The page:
If your insurance company finds out about a Hawaii DUI one of two things typically happen.  Either your insurance company will raise your rates or you may be cancelled or non-renewed.  Your insurance company will learn of your Hawaii OVUII if you have to file an SR-22.  See below.

What is an SR-22 / Certificate of Insurance?

An SR-22 is a certificate of insurance from a Hawaii licensed insurance company certifying that you have purchased liability insurance that meets minimum required coverage limits.  The certificate of insurance provides proof to the Division of Motor Vehicles that you are insured.  If you cancel your insurance or the insurance company cancels your policy before your suspension period is over, the company must notify the Department of Licensing that the certificate is canceled.  If you are required to have a SR-22 on file, a copy of your insurance binder or your insurance card is not considered acceptable proof. 

An SR-22 may be required in your case.  Talk to your Hawaii lawyer about whether this requirement applies to your situation.  If required, the SR-22 must be kept on file for three years.

I'm not a United States citizen.  Will an Hawaii DUI conviction result in my removal from this country?

Probably not.  Typical, first offense Hawaii DUI's are not considered crimes of moral turpitude or aggravated felonies resulting in removal.  It is important to consult an experienced immigration lawyer about your situation just as you should consult with an experienced Hawaii criminal defense lawyer about your pending DUI charge.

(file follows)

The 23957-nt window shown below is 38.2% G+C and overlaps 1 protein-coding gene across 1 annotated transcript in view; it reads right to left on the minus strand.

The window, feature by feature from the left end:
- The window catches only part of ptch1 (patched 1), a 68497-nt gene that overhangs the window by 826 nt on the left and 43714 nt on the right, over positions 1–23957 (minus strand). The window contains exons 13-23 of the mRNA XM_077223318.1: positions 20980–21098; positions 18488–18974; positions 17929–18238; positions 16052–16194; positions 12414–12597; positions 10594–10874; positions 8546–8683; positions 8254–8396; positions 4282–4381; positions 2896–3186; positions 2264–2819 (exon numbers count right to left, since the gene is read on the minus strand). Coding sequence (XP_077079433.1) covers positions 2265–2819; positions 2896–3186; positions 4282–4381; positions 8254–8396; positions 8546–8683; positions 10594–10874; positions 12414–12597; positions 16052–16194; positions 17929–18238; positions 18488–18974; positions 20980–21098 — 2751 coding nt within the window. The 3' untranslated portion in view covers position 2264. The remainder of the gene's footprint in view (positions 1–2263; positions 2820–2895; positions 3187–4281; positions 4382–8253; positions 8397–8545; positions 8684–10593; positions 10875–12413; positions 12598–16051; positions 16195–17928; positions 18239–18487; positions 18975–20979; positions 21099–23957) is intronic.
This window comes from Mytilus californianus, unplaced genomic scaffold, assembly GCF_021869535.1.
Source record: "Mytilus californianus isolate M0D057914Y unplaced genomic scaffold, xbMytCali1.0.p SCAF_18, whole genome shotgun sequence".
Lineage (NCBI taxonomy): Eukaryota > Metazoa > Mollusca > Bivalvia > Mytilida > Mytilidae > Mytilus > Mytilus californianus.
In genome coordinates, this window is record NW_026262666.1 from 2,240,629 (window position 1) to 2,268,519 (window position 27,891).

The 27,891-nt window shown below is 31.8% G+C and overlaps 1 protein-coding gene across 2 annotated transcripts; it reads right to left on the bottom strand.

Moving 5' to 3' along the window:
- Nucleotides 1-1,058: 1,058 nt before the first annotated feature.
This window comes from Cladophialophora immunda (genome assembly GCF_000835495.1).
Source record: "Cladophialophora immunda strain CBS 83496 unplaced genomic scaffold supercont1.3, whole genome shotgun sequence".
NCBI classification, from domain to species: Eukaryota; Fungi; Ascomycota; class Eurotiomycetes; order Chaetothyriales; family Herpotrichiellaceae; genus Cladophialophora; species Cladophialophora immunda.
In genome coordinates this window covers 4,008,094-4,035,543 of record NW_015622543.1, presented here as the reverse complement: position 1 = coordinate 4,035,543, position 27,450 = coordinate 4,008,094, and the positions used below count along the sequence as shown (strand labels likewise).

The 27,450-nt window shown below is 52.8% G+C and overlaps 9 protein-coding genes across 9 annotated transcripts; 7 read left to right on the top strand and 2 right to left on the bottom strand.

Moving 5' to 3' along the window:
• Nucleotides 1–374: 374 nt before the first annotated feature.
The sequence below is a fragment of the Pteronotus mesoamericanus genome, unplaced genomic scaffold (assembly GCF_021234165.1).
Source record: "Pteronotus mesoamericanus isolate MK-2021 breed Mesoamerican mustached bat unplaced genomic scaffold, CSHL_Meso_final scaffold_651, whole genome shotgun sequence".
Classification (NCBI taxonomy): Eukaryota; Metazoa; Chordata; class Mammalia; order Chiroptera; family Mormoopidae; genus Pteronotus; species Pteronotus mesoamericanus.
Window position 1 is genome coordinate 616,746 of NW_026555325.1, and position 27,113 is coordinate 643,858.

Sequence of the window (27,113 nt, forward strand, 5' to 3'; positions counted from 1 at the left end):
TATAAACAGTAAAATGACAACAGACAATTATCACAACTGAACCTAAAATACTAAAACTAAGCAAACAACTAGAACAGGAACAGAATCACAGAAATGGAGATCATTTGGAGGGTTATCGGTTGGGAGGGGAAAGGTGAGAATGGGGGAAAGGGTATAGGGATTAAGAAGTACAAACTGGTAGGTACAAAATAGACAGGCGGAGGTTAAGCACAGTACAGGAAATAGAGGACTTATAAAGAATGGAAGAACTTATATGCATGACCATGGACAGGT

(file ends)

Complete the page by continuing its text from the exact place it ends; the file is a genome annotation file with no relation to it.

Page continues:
Keep two points in mind.  First, it is very important to answer honestly all questions about prior arrests / convictions on immigration and Visa applications and forms.  Lying on these forms is often considered more serious than any DUI conviction.  Second, non-citizens must take extra care not to drive on a suspended or revoked license.

What happens if I was on probation when I got arrested for my Hawaii DUI offense?

Committing a new offense while you're on probation for a previous crime creates two problems.  First, you face the new Hawaii DUI charge.  Second, you face a probation violation hearing for failing to obey all laws (a standard condition of probation).  The most serious scenario is when you receive a new Hawaii DUI when you're already on probation for a previous DUI offense.  When this happens, its in your best interest to speak to a Hawaii DUI lawyer as soon as possible.

Are there special concerns for licensed pilots who get a Hawaii DUI?


Yes.  The Federal Aviation Administration (FAA) has special reporting requirements for Hawaii DUI convictions and administrative (implied consent) driver license suspensions.  Learn more here.